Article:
I was so glad to read Marjorie Griffin Cohen's op-ed piece, Women bear the brunt of poor policy, in Monday's Vancouver Sun. Amid all the speculation about why women voters remain largely unimpressed with Christy Clark, Professor Cohen contributes some vital pieces of factual information.
In short, a concerted government strategy to advantage employers by suppressing wages, has disproportionately affected women.
After 11 years, not only do women's earnings in B.C. trail the national average, they earn only 65 per cent of what men earn.
Perhaps in their rejection of Christy Clark, women voters are making a rational political decision based on sound economic evidence.
My experience over the last year and a half of talking to women voters on their doorsteps would support this theory. They tell me about daughters trying to pay off student loans on barista wages; they tell me about putting careers on hold because they can't find affordable child care; they tell me about taking early retirement to care for elderly parents.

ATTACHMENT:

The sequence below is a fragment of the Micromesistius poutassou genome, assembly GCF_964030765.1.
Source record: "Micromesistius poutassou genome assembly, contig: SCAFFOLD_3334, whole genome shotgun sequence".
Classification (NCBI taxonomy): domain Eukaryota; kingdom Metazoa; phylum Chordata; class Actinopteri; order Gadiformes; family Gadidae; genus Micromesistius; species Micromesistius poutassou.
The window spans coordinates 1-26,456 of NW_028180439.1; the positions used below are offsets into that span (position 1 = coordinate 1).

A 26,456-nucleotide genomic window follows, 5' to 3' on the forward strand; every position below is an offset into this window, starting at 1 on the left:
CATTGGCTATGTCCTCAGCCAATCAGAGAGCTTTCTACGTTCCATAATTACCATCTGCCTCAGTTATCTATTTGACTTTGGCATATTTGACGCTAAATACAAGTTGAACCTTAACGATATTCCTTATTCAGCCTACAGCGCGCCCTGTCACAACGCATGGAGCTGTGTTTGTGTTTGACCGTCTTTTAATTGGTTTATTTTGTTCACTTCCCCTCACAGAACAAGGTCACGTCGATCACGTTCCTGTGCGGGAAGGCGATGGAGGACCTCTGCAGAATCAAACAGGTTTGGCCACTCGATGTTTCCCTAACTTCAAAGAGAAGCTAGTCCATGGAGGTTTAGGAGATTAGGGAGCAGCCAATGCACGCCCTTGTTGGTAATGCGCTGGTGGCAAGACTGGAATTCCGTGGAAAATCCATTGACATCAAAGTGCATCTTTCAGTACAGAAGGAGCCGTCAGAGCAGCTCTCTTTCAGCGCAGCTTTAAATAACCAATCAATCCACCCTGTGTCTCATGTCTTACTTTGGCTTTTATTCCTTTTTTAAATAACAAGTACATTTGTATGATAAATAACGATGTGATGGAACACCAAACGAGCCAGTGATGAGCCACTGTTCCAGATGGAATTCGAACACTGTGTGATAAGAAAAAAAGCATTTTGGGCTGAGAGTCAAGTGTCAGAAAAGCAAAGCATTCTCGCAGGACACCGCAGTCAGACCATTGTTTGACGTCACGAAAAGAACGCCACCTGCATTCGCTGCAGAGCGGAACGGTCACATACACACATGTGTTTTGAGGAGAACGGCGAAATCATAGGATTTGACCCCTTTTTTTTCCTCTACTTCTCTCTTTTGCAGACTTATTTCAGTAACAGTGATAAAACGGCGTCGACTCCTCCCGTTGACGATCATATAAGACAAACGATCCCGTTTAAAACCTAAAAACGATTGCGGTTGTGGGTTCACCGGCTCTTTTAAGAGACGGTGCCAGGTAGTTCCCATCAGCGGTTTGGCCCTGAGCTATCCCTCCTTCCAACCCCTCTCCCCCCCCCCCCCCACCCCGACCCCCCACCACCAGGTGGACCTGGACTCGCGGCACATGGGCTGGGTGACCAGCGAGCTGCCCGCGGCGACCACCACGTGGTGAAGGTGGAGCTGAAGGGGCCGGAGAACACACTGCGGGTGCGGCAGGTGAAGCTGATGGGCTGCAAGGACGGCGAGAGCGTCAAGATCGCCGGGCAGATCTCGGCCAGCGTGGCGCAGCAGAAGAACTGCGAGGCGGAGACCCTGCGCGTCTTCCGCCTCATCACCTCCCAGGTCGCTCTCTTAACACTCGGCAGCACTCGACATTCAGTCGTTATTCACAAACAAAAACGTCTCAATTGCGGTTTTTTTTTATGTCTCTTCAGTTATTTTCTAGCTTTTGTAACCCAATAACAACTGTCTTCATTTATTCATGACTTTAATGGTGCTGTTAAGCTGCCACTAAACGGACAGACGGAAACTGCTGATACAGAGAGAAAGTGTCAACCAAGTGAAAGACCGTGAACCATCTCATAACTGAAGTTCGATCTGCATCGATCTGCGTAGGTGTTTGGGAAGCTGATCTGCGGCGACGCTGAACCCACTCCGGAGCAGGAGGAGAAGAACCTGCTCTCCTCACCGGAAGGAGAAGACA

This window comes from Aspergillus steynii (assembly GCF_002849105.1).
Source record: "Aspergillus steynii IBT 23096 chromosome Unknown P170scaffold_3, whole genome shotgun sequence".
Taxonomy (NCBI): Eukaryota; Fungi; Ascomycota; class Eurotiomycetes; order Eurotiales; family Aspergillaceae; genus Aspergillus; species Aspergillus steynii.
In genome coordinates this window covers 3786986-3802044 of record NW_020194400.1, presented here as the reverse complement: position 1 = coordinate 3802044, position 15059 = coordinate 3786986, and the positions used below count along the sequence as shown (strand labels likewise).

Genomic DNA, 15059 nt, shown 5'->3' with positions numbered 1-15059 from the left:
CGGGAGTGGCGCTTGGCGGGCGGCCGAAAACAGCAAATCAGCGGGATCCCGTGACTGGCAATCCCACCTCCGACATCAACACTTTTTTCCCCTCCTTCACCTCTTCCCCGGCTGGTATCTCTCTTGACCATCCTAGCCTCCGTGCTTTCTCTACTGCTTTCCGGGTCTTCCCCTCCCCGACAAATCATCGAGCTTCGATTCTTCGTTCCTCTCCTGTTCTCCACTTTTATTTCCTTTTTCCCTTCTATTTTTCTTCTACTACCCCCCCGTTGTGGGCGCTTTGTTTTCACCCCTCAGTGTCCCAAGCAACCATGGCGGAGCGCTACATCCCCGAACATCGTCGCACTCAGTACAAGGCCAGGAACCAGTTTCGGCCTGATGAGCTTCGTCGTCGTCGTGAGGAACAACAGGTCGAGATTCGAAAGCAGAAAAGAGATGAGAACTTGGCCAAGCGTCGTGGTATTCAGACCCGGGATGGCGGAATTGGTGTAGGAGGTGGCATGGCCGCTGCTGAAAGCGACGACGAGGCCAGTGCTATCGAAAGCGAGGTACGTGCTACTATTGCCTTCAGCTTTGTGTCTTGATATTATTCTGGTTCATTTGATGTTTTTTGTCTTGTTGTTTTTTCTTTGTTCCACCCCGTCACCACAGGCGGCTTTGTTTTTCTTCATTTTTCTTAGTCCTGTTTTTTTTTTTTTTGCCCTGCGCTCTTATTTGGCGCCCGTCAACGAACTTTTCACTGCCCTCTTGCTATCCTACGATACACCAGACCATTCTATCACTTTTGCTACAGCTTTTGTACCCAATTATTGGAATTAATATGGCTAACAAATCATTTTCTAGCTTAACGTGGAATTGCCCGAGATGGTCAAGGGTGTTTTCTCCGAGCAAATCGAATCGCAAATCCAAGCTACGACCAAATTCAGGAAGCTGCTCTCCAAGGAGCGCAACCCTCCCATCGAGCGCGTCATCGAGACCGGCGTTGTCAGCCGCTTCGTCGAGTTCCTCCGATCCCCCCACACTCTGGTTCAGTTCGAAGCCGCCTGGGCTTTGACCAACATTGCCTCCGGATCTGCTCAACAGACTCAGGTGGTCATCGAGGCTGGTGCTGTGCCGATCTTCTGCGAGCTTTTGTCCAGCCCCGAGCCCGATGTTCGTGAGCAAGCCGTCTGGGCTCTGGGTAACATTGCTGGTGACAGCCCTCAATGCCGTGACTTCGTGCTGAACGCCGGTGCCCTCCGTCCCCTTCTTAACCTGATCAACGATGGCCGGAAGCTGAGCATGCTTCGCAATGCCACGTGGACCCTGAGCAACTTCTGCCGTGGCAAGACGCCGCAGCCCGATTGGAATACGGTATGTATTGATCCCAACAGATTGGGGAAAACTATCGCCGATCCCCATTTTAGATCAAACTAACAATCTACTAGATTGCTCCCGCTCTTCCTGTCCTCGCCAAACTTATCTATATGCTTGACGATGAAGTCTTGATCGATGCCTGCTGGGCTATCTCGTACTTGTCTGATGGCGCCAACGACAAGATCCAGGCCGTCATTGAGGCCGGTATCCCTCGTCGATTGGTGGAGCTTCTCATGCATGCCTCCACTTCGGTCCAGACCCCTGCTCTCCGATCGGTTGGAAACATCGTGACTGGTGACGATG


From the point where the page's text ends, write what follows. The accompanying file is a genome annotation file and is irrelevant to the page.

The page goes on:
Many of the women I meet aren't buying Christy Clark's "families first" rhetoric. They know that actions speak louder than words and that the B.C. Liberals are deeply committed to a dogma that leaves their families vulnerable to economic forces beyond their control. The women I meet are looking for concrete practical measures that will address growing inequality and bring about a more affordable future.
If polling shows that women do not rank economic performance as highly as men do, perhaps we are asking the wrong questions.
Janet Routledge, NDP candidate, Burnaby North
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